Perfection is a Process, not a Destination

For the last 48 weeks, I have followed the same writing process, which starts on Monday for every narrative and by Tuesday, I usually have the subject matter mapped out. The narrative is typically completed by Wednesday. It’s Thursday, and I don’t have a clear line of sight on the content this week. And, I had declared to a close friend and colleague on Monday, that I was going to write my narrative on his most cherished saying, “Perfection is a moving target.”  It’s Thursday and my writing process isn’t performing. I hope this narrative comes together soon.

Has that ever happened to you? You plan for something, and the plan doesn’t follow the plan? Well, it happens to me often.

For instance, almost without fail, every time I am in a rush to do anything, the forces that be intervene and throw obstacle after obstacle in my path. But, when I do not have to be somewhere quickly, I arrive uncomfortably early. And this is what happens. When I and need to get somewhere quick because I am late, there is ALWAYS, without fail a person in the left-hand turn lane that is too preoccupied on their phone or daydreaming that fails to turn or turns too late on a green arrow, that I get stuck for another traffic cycle. For g-d’s sake, that person has a duty in the pole position at the left-hand turn lane arrow to be alert and ready to turn because there are 5 cars behind them that have to make the turn. Now, If I wasn’t in a hurry and needed to be at an appointment at, say 12:00pm and my destination was 20 minutes away and I left at 11:40am, I would arrive 10 minutes early because there would be zero traffic and the lights would change in perfect harmony so that I never get stuck at one.

I am impatient by nature. Any type of line causes me angst. So, out of need, I have become a line jockey. But, if I am in a hurry and there is a multiple line situation happening, 99% of the time I will pick the wrong one. Supermarket, bank, driving, concert or airport, if it has a line and I am in a hurry, without fail I choose the wrong one. Now, If I wasn’t in a hurry or impatient and had all the time in the world, there actually wouldn’t even be a line. Why?

Have you ever tried to plan the “perfect” vacation or “perfect” event or execute the “perfect” performance and it never quite achieves that status. Despite accounting for every minute detail, something unexpected always makes an appearance. Now, the vacations, events or performances that happen with an organic mindset and more importantly, without an attachment to outcomes, seem to have surprisingly better results. But, why?

Here are some thoughts…

When I am in a rush, I have an intense emotional need and expectation to get where I am going. I am thinking about the meeting, appointment or any other event and hoping that I will not be late. I am racing against time to get there, all the while thinking about what is going to derail me from being on time. And sure enough, I encounter those obstacles that ultimately derail my plans and I end up arriving late.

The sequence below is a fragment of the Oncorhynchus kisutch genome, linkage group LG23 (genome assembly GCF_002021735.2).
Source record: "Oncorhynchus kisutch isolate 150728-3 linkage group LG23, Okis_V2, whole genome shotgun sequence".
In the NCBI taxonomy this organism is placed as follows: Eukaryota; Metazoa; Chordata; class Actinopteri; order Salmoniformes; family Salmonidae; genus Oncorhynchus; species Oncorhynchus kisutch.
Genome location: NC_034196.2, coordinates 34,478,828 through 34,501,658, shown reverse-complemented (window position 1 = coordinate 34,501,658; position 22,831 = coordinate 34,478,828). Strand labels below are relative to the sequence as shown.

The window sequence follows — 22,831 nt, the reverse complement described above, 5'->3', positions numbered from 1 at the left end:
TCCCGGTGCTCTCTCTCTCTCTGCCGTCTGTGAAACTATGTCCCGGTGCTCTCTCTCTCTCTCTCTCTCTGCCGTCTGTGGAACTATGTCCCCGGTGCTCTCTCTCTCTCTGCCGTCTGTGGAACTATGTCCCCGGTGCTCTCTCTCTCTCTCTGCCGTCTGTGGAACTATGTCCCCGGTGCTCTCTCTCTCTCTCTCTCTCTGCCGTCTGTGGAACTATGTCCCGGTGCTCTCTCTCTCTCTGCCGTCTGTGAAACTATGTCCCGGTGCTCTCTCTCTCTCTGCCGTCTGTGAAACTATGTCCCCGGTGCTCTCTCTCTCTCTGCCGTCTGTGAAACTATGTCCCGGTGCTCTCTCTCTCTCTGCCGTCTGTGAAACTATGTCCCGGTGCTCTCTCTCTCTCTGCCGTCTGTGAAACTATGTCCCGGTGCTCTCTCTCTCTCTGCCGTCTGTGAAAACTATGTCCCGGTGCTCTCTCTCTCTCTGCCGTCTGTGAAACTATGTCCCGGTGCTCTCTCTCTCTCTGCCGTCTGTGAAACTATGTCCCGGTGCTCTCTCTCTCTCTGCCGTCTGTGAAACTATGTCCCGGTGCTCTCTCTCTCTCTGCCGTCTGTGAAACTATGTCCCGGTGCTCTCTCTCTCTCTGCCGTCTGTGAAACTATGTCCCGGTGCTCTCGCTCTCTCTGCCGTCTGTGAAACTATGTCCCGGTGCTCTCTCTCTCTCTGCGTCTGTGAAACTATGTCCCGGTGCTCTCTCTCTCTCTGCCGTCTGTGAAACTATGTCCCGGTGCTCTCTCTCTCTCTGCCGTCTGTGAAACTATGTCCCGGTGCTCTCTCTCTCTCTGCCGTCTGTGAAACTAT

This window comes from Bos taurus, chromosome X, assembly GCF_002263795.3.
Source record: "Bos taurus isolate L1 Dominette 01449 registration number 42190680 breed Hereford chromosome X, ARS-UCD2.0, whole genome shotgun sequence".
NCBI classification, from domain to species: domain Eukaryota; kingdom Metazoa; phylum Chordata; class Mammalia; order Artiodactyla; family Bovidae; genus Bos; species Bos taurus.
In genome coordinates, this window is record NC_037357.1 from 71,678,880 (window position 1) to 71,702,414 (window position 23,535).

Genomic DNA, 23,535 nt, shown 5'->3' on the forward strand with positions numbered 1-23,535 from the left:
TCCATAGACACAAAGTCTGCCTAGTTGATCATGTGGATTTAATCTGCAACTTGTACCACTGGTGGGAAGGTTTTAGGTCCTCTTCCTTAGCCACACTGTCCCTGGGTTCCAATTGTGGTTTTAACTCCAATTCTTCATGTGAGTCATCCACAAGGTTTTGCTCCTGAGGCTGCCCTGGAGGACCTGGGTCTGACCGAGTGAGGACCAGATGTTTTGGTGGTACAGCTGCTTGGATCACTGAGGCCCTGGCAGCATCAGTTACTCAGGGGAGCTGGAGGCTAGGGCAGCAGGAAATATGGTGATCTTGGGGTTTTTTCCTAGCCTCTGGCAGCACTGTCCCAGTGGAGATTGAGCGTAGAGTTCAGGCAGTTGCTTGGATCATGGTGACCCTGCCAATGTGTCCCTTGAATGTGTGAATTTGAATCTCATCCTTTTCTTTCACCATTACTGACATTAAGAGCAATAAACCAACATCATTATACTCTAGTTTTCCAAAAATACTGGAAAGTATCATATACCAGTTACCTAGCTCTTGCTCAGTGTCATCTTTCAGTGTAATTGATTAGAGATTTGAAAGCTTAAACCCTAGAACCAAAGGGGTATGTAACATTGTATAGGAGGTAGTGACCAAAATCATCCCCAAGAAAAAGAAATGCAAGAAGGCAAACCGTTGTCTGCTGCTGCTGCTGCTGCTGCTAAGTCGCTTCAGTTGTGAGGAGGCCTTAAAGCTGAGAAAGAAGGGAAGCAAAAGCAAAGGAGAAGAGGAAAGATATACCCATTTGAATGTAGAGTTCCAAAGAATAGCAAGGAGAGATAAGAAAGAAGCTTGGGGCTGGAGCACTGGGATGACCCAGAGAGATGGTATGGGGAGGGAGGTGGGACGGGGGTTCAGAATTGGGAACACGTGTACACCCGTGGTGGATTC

When I am line jockeying, I am racing against my impatience and need to get through the process as quickly as possible, and almost every time it works to my disadvantage, and I get stuck in the slowest line. I actually create these situations out of my need to not create these situations. And, it all starts from the moment I see the long line and think, “this is going to take forever” and sure enough, it does.

According to Susan Fletcher who coined the term and my close friend and colleague Olti Tile, “Perfection is a moving target”. Much like the expectations we have when we are in a rush or when we are impatient, “perfection” carries with it lofty expectations. And, although perfection is a subjective concept that varies from person to person, the ground rules in attaining it are typically pretty consistent. It takes flawless execution and pure synchronicity. Anything less falls short and that is why perfectionists tend to focus on their mistakes and weaknesses rather than their strengths and achievements, in their need to attain perfection. As such, that focus on their mistakes and weaknesses, creates just that.

This is how AI describes perfect:  In general, “perfect” refers to something that is without flaws or errors, and completely satisfies all expectations or requirements. And, this is what AI says about achieving perfection, “However, it is important to note that the idea of perfection is often unattainable and can lead to unrealistic expectations and disappointment. Therefore, it is often more productive to strive for improvement and excellence rather than perfection.” And that is what Susan and Olti are saying. 

That “perfection” is rarely achieved because it is NOT a destination, but rather a route or method for progress and hopefully the attainment of excellence. 

Here is a formula for personal achievement:

Step 1: Set an intent for what we want to happen.

Step 2: Set your breathing to a consistent, slow-paced rhythm

Step 3: Reset yourself in the present moment, by experiencing the sights, sounds and smells of The Now.

Step 4: If obstacles arise, follow this Marine plan: Improvise, Adapt and Overcome.  But, do not get caught up in the emotion of the obstruction.

Step 5: Detach from the outcome of the event.

That should do it.  

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